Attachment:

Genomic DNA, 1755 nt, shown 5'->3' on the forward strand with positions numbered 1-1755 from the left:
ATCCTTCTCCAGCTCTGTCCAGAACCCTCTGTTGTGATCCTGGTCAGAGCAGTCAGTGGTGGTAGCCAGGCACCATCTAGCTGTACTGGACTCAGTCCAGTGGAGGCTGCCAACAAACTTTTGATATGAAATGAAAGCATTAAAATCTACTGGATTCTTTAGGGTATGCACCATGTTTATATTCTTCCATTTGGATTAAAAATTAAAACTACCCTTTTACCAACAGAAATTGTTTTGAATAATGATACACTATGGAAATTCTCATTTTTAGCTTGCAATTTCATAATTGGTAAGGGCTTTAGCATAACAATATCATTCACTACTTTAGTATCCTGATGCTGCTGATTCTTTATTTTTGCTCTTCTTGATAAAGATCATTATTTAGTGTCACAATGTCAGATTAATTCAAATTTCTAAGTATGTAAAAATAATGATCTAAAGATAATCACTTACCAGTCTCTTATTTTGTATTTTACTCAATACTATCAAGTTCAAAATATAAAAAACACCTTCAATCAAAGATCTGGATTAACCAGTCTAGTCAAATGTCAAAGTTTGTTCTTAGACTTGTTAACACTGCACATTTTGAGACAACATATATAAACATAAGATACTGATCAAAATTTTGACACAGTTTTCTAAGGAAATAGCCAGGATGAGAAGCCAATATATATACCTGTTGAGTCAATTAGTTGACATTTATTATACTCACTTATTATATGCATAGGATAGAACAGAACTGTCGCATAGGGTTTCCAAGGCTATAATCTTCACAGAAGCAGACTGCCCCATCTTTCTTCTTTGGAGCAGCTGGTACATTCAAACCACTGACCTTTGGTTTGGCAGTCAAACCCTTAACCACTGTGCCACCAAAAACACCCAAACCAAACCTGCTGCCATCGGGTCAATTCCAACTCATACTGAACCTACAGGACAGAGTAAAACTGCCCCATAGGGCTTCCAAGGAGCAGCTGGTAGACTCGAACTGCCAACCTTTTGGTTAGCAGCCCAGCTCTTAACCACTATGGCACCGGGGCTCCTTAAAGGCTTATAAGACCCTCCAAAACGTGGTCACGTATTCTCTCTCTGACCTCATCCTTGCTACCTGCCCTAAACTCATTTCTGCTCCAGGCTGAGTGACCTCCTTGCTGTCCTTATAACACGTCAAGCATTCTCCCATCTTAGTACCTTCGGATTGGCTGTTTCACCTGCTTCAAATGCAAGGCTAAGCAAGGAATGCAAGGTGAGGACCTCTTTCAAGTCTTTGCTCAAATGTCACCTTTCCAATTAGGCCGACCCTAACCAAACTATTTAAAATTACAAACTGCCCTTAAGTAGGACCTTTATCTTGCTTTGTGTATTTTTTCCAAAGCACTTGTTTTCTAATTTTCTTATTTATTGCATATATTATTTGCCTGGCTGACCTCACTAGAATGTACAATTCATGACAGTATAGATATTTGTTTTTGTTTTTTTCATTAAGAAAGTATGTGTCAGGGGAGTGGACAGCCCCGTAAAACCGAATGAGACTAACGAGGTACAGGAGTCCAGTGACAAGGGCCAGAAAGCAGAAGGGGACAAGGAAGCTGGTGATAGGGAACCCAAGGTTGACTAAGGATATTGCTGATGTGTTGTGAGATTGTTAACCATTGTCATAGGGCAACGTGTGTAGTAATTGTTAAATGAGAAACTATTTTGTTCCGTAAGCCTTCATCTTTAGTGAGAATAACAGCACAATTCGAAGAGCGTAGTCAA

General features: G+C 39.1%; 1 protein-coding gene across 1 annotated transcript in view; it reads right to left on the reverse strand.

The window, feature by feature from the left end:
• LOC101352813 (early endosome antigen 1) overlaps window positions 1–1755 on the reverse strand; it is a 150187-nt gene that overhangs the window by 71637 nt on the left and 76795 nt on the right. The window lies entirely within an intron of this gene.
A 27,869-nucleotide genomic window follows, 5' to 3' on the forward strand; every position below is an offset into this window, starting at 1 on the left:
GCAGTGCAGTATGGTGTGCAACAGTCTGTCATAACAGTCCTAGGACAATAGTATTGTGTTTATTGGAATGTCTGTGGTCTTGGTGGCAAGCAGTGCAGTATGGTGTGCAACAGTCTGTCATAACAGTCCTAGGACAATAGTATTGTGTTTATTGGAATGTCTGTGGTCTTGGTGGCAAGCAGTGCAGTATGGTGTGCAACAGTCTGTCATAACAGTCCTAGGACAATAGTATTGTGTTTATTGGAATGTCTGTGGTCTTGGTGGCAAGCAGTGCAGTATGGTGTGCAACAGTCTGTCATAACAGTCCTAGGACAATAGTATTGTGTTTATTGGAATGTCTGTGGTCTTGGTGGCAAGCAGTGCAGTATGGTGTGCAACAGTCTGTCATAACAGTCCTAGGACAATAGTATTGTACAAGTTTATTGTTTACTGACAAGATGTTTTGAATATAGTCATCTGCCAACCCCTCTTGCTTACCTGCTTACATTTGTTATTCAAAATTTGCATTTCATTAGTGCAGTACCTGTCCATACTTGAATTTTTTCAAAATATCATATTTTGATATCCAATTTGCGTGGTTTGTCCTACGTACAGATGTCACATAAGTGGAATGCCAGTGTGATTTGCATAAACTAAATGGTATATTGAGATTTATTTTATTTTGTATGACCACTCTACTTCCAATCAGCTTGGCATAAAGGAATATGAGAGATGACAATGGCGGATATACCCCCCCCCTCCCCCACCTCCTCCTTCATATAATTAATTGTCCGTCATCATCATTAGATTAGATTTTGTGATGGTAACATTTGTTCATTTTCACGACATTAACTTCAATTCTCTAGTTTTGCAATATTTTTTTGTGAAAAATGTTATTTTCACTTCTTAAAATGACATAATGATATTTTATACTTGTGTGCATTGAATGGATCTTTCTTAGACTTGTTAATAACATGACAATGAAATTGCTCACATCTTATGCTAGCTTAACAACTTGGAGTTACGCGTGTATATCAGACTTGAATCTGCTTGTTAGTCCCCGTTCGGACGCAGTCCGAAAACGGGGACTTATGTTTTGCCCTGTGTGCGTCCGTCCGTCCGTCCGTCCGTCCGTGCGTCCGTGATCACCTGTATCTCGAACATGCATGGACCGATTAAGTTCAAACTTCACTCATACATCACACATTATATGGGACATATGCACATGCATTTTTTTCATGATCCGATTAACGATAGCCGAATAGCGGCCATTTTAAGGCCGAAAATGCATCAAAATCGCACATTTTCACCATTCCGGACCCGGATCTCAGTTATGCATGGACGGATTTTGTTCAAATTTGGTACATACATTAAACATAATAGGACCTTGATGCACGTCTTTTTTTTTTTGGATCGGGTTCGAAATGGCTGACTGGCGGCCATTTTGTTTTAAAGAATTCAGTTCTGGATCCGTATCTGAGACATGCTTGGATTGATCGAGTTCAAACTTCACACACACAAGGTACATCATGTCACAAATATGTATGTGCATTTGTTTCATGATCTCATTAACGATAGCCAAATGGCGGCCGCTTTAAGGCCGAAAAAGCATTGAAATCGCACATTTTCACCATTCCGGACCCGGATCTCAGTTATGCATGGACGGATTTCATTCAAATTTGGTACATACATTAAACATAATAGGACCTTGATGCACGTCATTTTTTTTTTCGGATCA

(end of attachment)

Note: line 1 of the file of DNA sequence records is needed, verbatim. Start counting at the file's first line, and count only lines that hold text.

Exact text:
Genomic DNA, 1755 nt, shown 5'->3' on the forward strand with positions numbered 1-1755 from the left: